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Google continues its efforts to make Android technology accessible to the greatest number and offers a solution to visually impaired and blind users. The Mountain View company announced the launch of a new virtual Braille keyboard on Thursday, reports The Verge. Importantly, the “TalkBack” braille keyboard is integrated directly into Android and requires no additional hardware.
Whether you're tweeting or responding to a text, the TalkBack braille keyboard will allow you to type on your @Android phone without any additional hardware. We hope this will broadly expand braille literacy among blind and low vision people → https://t.co/LBykyo0eGl pic.twitter.com/YeHL0VGJPK- Google (@Google) April 9, 2020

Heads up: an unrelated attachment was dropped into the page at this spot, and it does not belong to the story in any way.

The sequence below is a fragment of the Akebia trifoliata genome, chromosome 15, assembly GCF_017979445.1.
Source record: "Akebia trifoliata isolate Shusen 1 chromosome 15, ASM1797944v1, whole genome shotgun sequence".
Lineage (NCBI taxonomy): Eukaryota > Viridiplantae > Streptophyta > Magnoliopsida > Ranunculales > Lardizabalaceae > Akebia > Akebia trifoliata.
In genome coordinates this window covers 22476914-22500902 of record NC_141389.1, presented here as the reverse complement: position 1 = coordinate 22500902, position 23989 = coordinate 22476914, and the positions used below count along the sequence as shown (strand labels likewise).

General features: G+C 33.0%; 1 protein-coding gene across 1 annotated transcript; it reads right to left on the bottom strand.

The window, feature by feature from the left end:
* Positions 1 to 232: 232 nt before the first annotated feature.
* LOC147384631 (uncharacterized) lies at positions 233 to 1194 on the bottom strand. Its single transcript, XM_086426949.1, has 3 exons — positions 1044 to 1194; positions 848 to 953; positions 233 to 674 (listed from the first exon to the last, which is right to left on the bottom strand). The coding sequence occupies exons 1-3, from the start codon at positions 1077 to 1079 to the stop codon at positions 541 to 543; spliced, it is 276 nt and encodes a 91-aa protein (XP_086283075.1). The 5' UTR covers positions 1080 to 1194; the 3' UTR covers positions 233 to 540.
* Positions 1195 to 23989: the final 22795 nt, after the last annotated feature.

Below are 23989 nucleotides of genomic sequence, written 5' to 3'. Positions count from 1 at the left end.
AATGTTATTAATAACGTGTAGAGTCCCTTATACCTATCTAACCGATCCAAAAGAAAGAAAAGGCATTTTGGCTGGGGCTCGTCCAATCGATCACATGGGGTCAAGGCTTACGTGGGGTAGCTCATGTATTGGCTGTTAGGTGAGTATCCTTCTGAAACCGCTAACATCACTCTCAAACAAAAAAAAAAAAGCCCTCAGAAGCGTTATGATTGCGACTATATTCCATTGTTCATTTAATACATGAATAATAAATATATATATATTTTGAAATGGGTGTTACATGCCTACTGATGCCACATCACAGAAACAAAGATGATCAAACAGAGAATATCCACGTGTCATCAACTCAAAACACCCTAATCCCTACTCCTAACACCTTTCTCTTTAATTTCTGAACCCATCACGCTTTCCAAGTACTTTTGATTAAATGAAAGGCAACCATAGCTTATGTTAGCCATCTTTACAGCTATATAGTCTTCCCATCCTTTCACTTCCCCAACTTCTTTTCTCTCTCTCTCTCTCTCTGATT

With this new function, its users can write Braille text directly from their smartphone, without having to go through a device. It then becomes more practical to send SMS, to exchange on social networks or even write an email.
Coming soon in several languages
Concretely, this new keyboard consists of six virtual keys which each represent a braille dot. "To type an 'A', you have to press point 1 and to type a 'B', points 1 and 2 together", explains Google on his blog. A priori as flexible as a conventional keyboard, the new Braille keyboard "allows you to delete letters and words, add lines and submit text," says the firm.
The new TalkBack keyboard can be installed on any Android device with version 5.0 or later. For the time being, the function is only available in English.
To download this new keyboard, go to the Google PlayStore. Then just activate it in the accessibility settings of your smartphone and configure it using the tutorial offered.
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